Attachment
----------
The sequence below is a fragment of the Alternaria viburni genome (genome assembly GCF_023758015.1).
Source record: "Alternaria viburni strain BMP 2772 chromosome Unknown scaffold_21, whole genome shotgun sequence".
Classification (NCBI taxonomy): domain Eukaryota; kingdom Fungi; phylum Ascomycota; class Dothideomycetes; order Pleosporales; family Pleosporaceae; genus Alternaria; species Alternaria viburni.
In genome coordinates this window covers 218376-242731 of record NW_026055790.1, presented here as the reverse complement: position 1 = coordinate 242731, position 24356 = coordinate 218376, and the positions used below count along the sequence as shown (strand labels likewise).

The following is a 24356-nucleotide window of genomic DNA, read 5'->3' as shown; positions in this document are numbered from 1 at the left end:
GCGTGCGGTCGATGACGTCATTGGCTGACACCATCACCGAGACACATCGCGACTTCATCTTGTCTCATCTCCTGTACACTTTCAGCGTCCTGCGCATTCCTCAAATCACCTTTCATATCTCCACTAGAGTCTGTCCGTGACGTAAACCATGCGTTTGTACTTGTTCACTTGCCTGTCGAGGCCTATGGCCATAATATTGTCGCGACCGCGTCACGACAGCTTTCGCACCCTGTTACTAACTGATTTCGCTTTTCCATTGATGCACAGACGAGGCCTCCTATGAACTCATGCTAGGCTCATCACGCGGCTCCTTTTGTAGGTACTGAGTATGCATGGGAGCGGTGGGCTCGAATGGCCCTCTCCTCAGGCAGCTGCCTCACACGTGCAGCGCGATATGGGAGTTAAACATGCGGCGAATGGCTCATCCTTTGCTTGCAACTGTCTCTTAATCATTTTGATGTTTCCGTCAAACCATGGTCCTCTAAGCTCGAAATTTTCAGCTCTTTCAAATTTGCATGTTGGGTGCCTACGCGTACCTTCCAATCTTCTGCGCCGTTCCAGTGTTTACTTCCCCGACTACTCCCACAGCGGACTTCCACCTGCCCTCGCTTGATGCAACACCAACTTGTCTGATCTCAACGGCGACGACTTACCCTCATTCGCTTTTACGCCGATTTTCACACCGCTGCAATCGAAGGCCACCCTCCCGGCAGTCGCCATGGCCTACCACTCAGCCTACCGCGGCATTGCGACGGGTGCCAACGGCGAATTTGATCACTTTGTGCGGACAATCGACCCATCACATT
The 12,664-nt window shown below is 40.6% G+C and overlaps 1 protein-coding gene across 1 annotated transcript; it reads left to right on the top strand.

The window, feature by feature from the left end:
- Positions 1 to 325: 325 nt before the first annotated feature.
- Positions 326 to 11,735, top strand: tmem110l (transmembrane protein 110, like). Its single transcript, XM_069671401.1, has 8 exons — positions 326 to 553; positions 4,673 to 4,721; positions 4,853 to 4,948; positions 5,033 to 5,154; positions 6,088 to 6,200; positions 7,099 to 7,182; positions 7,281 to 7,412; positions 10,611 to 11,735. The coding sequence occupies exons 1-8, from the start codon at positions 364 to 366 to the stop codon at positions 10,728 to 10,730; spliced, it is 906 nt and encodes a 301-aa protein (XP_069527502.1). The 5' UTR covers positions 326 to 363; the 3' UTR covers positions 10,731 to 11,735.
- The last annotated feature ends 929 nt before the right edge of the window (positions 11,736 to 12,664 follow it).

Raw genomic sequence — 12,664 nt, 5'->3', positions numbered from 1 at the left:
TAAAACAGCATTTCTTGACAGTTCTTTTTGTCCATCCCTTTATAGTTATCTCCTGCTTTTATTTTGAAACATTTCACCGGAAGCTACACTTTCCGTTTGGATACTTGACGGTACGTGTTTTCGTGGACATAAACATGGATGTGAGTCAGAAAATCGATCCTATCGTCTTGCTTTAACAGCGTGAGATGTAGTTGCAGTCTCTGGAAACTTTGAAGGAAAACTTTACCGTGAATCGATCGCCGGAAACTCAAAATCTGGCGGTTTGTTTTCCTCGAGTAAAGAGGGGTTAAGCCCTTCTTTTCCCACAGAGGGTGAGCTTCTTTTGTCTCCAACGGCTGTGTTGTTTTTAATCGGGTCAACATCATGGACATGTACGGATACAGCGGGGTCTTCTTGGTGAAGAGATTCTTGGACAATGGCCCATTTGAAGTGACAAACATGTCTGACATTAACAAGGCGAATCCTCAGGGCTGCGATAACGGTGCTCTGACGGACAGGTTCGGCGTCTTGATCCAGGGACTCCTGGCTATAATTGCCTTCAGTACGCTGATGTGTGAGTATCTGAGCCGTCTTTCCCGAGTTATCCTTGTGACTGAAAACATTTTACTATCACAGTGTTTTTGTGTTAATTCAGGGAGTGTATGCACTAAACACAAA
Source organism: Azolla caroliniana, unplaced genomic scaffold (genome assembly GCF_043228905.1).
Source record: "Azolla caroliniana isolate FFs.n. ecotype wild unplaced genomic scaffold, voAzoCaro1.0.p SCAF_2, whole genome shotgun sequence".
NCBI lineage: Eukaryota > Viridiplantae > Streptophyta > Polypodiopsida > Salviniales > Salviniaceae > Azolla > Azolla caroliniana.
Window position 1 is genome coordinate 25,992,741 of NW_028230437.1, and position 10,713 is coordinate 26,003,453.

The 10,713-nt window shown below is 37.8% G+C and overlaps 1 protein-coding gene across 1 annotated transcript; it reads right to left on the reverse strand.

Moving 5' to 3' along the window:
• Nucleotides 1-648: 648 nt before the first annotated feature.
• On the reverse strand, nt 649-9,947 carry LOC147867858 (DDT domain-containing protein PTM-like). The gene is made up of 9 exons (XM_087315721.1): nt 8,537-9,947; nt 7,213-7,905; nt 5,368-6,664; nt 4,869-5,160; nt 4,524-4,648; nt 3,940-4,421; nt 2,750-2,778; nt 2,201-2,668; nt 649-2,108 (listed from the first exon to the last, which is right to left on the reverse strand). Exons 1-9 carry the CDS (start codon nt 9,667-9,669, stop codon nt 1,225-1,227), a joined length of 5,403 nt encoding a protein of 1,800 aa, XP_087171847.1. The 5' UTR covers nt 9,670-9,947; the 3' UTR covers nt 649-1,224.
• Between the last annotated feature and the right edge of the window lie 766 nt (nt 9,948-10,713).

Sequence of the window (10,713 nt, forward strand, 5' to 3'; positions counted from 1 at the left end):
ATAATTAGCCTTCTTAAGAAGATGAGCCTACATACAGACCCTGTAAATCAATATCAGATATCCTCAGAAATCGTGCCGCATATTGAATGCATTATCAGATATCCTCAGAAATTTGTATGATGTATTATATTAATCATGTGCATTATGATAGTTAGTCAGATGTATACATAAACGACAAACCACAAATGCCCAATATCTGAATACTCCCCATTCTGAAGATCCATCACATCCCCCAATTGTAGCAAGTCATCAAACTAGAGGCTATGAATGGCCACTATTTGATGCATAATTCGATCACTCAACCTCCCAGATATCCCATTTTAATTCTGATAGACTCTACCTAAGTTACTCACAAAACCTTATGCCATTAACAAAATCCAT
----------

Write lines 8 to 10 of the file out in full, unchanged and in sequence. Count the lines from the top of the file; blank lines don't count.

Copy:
The window, feature by feature from the left end:
- Positions 1 to 325: 325 nt before the first annotated feature.
- Positions 326 to 11,735, top strand: tmem110l (transmembrane protein 110, like). Its single transcript, XM_069671401.1, has 8 exons — positions 326 to 553; positions 4,673 to 4,721; positions 4,853 to 4,948; positions 5,033 to 5,154; positions 6,088 to 6,200; positions 7,099 to 7,182; positions 7,281 to 7,412; positions 10,611 to 11,735. The coding sequence occupies exons 1-8, from the start codon at positions 364 to 366 to the stop codon at positions 10,728 to 10,730; spliced, it is 906 nt and encodes a 301-aa protein (XP_069527502.1). The 5' UTR covers positions 326 to 363; the 3' UTR covers positions 10,731 to 11,735.